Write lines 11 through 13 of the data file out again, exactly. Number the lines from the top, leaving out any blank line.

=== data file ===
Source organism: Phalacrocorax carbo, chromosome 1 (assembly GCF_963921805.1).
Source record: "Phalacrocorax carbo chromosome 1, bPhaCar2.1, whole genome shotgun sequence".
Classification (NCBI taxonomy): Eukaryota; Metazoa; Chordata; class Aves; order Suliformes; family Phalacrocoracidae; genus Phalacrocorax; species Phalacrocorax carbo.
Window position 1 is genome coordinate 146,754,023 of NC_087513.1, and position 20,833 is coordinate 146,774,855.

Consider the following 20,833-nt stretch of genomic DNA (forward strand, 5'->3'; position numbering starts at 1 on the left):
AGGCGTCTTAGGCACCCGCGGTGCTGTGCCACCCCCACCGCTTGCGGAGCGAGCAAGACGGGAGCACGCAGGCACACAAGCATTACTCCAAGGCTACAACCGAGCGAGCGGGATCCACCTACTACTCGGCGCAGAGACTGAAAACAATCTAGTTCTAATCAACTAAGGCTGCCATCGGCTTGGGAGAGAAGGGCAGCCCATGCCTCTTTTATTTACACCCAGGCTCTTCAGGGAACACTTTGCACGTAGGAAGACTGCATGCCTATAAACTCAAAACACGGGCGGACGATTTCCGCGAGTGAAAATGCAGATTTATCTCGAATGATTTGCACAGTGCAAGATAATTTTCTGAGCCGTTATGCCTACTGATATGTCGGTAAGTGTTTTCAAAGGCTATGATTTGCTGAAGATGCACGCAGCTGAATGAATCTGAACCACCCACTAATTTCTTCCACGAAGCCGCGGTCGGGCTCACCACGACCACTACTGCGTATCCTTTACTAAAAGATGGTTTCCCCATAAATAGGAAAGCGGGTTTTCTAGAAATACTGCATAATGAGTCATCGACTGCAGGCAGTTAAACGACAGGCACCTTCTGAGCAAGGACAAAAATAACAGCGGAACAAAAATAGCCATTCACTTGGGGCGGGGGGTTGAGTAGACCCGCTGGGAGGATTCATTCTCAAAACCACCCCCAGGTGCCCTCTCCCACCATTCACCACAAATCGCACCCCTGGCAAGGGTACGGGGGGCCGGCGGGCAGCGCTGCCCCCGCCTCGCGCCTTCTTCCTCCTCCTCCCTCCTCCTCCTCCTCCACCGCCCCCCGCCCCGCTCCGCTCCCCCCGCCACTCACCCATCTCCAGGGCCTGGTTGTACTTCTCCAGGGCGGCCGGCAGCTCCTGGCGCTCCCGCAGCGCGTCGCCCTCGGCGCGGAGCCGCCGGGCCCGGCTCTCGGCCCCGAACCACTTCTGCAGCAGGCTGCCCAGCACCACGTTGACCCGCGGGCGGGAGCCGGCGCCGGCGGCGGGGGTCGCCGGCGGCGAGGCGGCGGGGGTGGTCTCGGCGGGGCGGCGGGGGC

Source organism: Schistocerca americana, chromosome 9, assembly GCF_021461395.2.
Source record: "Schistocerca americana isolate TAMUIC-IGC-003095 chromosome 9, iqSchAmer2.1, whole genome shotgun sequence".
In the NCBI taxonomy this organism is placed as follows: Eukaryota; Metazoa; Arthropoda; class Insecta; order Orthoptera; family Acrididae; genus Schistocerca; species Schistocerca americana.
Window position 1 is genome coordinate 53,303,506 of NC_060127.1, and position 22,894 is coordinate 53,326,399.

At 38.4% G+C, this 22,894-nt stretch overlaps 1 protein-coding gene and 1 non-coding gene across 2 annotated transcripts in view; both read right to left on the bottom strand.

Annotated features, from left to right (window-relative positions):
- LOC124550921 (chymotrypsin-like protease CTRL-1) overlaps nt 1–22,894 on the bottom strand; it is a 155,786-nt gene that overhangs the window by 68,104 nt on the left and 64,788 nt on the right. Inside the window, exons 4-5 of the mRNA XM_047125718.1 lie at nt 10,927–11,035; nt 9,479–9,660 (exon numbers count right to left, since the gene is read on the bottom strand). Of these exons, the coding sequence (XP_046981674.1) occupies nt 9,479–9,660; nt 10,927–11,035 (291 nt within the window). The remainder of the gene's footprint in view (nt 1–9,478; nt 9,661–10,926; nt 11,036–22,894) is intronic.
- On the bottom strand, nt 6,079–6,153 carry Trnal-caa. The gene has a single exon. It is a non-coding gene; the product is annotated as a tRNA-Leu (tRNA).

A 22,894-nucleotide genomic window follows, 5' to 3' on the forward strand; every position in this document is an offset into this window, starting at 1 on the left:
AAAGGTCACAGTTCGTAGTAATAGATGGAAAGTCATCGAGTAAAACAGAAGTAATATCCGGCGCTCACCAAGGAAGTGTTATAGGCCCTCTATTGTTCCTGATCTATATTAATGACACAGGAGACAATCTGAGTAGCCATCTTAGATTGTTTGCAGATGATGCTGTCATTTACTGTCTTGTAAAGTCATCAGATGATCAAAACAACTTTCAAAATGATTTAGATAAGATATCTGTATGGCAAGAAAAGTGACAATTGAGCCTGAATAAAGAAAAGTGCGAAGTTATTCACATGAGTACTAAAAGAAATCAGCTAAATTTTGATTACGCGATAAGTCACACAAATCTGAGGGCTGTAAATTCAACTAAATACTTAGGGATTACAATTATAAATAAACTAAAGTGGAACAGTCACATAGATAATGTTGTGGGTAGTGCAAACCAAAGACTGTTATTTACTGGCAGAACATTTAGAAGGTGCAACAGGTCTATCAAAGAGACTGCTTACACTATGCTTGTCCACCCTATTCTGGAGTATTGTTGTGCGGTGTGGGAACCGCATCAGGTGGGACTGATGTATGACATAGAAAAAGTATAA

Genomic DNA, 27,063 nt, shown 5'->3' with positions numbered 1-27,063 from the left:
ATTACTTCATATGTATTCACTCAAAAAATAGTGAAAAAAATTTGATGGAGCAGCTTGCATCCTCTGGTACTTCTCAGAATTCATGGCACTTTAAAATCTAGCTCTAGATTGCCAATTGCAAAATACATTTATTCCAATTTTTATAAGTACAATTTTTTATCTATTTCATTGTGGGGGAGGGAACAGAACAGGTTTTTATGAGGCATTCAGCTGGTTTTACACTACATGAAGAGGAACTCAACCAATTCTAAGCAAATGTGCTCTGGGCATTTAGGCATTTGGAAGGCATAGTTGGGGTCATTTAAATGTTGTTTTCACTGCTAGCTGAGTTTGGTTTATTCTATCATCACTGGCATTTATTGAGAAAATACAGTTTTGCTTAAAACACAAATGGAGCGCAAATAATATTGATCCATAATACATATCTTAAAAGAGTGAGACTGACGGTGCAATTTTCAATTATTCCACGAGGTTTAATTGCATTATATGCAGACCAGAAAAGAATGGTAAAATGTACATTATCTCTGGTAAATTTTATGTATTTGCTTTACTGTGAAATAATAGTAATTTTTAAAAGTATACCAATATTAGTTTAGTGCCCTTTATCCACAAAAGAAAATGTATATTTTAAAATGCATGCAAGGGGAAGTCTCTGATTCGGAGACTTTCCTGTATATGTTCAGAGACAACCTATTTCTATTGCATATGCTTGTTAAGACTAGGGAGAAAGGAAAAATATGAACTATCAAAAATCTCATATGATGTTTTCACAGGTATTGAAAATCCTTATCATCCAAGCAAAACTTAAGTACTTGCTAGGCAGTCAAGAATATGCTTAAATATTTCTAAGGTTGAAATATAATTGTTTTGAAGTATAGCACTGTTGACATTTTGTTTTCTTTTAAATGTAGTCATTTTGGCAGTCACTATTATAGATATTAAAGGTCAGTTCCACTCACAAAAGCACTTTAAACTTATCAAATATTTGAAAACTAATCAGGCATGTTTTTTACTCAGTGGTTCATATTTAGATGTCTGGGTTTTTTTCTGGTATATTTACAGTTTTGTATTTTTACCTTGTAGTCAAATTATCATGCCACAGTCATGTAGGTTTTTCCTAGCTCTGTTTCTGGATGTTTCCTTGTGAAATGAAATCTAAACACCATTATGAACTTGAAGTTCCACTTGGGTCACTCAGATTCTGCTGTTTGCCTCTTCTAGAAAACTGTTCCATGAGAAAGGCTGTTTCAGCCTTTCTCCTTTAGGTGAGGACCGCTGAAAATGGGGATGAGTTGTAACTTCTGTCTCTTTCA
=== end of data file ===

At 38.4% G+C, this 22,894-nt stretch overlaps 1 protein-coding gene and 1 non-coding gene across 2 annotated transcripts in view; both read right to left on the bottom strand.

Annotated features, from left to right (window-relative positions):
- LOC124550921 (chymotrypsin-like protease CTRL-1) overlaps nt 1–22,894 on the bottom strand; it is a 155,786-nt gene that overhangs the window by 68,104 nt on the left and 64,788 nt on the right. Inside the window, exons 4-5 of the mRNA XM_047125718.1 lie at nt 10,927–11,035; nt 9,479–9,660 (exon numbers count right to left, since the gene is read on the bottom strand). Of these exons, the coding sequence (XP_046981674.1) occupies nt 9,479–9,660; nt 10,927–11,035 (291 nt within the window). The remainder of the gene's footprint in view (nt 1–9,478; nt 9,661–10,926; nt 11,036–22,894) is intronic.